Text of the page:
Metal sculptor and painter of fine art Bridget Joan is an Olympia artist whose work speaks of emotion and earthly elements. A desire to connect with people guides her artistic choices in movement and creation, resulting in pieces that sometimes combine multiple mediums. Most recently, she has shared her talents with the public through her creation of The Cider Barrel’s new sign.
Art has long been a focus in her life. Joan was drawn to artistic opportunities early on while growing up in Olympia. Exhibits on tour from Seattle to the Smithsonian caught her attention and won her attendance. Artists such as Vincent Van Gogh and Claude Monet shared some of the same appreciations as her for light and movement, “I think my metal works or paintings that incorporate metal are similar in the sense that it’s the interaction with light that I am exploring and how it’s experienced and perceived not just the beauty of the object itself,” says Joan.
Her interest led her to degrees in graphic design and metal sculpture from The Evergreen State College. She is a working artist and has been able to devote time in her life to her art, always studying and always exploring new materials.
“I would consider myself to be a life-long student,” she shares. “I am always looking for new thoughts, ideas and perspectives to help me grow in all aspects of life. I love the exploration and the overcoming of challenges that is required when creating art. It requires dedication and imagination to often times complete a project. This means I am always learning, growing and strengthening my skills for the next project. My artwork often requires different materials to be explored and used to create specific design aesthetics. I will always experiment with new materials or new uses for them if it helps convey what I am trying to express through my artwork.”
Joan works with a variety of mediums in her art. Metals, paint and wood dominate her work and sometimes overlap in a single piece. Experimentation is her catalyst for new art. The interaction with new material draws on and pairs up with her prior experiences and knowledge. What is born is a combination piece such as the chair she made of wood and woven metals after she took a basket weaving course.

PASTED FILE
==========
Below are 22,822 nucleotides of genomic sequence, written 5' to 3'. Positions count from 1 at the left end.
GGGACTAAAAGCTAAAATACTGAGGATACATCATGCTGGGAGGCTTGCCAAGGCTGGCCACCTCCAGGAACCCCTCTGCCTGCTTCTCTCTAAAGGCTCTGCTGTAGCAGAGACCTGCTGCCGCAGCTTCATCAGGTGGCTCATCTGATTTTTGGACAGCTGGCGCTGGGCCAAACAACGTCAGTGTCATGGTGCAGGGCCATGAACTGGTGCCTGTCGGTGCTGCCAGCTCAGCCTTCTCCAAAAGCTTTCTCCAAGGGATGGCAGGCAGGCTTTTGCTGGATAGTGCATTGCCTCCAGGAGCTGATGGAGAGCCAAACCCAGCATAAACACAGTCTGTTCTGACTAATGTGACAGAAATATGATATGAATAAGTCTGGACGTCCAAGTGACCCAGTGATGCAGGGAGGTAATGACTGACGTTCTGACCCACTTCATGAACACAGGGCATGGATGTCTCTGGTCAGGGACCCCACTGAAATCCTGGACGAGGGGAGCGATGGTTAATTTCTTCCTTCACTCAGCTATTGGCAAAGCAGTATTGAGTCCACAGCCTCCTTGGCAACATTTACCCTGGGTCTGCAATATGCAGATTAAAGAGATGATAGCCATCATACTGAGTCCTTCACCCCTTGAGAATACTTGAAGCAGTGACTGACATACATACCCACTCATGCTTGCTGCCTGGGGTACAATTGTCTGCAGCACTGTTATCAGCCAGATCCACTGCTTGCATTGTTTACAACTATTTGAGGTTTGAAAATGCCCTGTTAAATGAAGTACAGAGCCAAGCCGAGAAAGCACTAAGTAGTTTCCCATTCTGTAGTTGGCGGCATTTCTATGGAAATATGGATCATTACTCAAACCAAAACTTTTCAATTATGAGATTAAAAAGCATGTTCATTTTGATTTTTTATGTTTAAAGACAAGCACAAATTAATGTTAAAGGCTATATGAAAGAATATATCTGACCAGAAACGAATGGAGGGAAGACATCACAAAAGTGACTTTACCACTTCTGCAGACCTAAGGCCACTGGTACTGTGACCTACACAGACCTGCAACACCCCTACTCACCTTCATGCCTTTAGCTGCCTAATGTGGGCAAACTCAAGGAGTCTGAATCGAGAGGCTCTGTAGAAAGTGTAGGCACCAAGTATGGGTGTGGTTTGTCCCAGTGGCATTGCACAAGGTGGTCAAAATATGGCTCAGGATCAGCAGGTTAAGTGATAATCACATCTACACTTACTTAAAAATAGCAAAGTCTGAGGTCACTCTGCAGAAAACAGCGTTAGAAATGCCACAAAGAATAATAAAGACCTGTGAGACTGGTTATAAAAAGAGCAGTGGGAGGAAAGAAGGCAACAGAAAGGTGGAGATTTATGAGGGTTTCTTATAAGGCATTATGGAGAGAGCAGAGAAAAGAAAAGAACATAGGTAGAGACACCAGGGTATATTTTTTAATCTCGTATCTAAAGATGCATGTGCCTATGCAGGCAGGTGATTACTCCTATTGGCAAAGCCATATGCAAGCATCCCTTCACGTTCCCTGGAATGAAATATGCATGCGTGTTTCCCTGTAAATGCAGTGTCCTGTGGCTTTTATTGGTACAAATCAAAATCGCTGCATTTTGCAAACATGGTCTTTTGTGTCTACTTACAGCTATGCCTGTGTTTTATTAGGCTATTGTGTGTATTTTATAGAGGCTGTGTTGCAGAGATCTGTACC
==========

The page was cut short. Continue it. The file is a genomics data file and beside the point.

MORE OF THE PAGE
Her love for metal evolved through her exploring nature. She had made a small ballerina out of silver and crystals, and she wanted it to be able to stand freely. Then and there, she was launched into learning how to work with metal to solve the issue. Similarly, upon seeing pink colored copper, she fell in love with copper and began exploring the new material.
“Working with metal requires special skills and a lot of time and energy but it’s worth the work,” explains Joan. “I love the raw beauty of metal, especially its capacity to change color and interact with light. I love that it can be shifted and molded into whatever I dream up. Most of my metalwork is created using its natural beauty as inspiration. I understand its tendencies and restraints, which allows me to work with shapes and imagery that I think will add more depth and interest to its natural beauty.”
Her Newest Piece: The Cider Barrel Sign
The Cider Barrel’s sign was decidedly going to be made of wood. “Troy Kirby the owner of The Cider Barrel really wanted a piece that had some of the same aesthetics of my metal artworks but made from the same repurposed wood he used in the rest of the bar,” Joan explains. “It’s wood but when the light hits, it dances and is forever moving and changing like my metal pieces.” A metallic treatment, a paint base that is translucent with copper and gold pigments, covers the whole sign. It’s an effect that catches the light. “I liked that it was a new challenge,” she adds. “Normally my work comes from organic ideas I have throughout my day to day life. This project required me to think outside of the box and create a piece that could convey the voice or wants of another person.”
Transcending beyond capturing light and manipulating materials, Joan seeks to connect with others and express deeper meaning with her art. “When I was around 5-years-old, I remember my mom saying that she believes when we die our souls still have purpose and we pick and choose our ‘work’ in heaven like we do on earth,” Joan says. “My response was ‘I want to paint the heavens and skies for people when I die.’ Even at that age I wanted to bring beauty to this earth and share it with others so they might enjoy it too. Today, I feel I have the same goals. I simply want to make beautiful works that I and others can enjoy. I want to share what brings me happiness and love in this life, in hopes that it brings others the same happiness. I want to bring light and be a light in this world that can often be so dark.”
Bridget Joan creates in her studio and is currently expanding her workspace to include a traditional metal shop in which she will also be able to practice the wide range of her work, including welding. Her art can be seen as you stroll under The Cider Barrel sign as well as in her studio and on the Bridget Joan website.